The legal opinion Barlow relies on to make her case was written by Steven Shrybman, a lawyer who is executive director of the West Coast Environmental Law Association. Shrybman's starting point is that water in its natural state is defined as a tradable good under NAFTA and World Trade Organization rules, both of which are based on the global General Agreement on Tariffs and Trade, which mentions water. He goes on to argue that the principle of "national treatment" - the backbone tenet of international trade law that prevents countries from favouring their own domestic companies over foreign corporations - then kicks in. His conclusion is that since Canadian governments already allow water to be used domestically in countless cases for industrial and commercial purposes, the same rights must be extended to foreign investors seeking access to Canada's water for export. "Unfortunately, rather than recognize and confront these problems directly," Shrybman writes, "the federal government seems to be hoping that if it ignores them, they'll go away."
None of the trade experts who appeared before IJC hearings last fall on the issue agreed with Shrybman. One of the most eminent, Donald McRae, a professor of international law at the University of Ottawa, says the easiest way to see that trade deals cannot force Canada to sacrifice control over water is to look at the way other natural resources are treated. "The trade agreements regulate trade - they don't tell us that we have to allow people to catch our fish or cut down our trees," he points out. "Water is no different than fish or forests. If we decide that we don't want to extract or sell them, then we can decide that. The decision is for us to make. The WTO and NAFTA don't decide resource policy for us."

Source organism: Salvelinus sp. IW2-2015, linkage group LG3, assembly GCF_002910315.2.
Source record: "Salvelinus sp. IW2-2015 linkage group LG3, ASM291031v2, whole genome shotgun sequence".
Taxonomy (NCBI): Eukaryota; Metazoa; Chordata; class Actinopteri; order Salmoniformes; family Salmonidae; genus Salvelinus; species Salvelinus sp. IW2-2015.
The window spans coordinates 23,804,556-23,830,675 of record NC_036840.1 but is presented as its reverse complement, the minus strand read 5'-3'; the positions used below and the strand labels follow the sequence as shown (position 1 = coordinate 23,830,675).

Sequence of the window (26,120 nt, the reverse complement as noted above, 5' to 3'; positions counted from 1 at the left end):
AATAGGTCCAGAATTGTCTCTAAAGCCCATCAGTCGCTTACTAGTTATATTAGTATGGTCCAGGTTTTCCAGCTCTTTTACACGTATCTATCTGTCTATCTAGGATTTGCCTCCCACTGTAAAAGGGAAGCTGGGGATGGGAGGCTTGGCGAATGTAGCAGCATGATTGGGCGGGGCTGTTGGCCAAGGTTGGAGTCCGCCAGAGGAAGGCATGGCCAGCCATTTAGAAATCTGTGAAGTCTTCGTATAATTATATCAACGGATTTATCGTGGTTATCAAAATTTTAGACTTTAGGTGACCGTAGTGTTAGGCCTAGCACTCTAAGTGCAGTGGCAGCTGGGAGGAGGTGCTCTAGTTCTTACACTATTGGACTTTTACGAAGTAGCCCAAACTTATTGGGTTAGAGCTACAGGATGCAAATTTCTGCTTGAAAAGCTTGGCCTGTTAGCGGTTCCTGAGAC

Barlow counters that the only reason Canada's regulations of other natural resources are still intact - more than a decade after the original Canada-U.S. free trade agreement came into force - is because foreign companies have not yet got around to taking aim at them. "We say that there probably are challenges that haven't happened yet," she asserts. "This is a whole burgeoning area that is only beginning to be explored by lawyers." And once those challenges are launched by foreign corporations trying to get unencumbered access to Canadian resources, including water, she predicts trade-dispute resolution panels set up under NAFTA or the WTO will prove unsympathetic to Canada's environmental restrictions. "The people who make the decisions are generally trade bureaucrats - true believers who think everything is a trade barrier," Barlow says.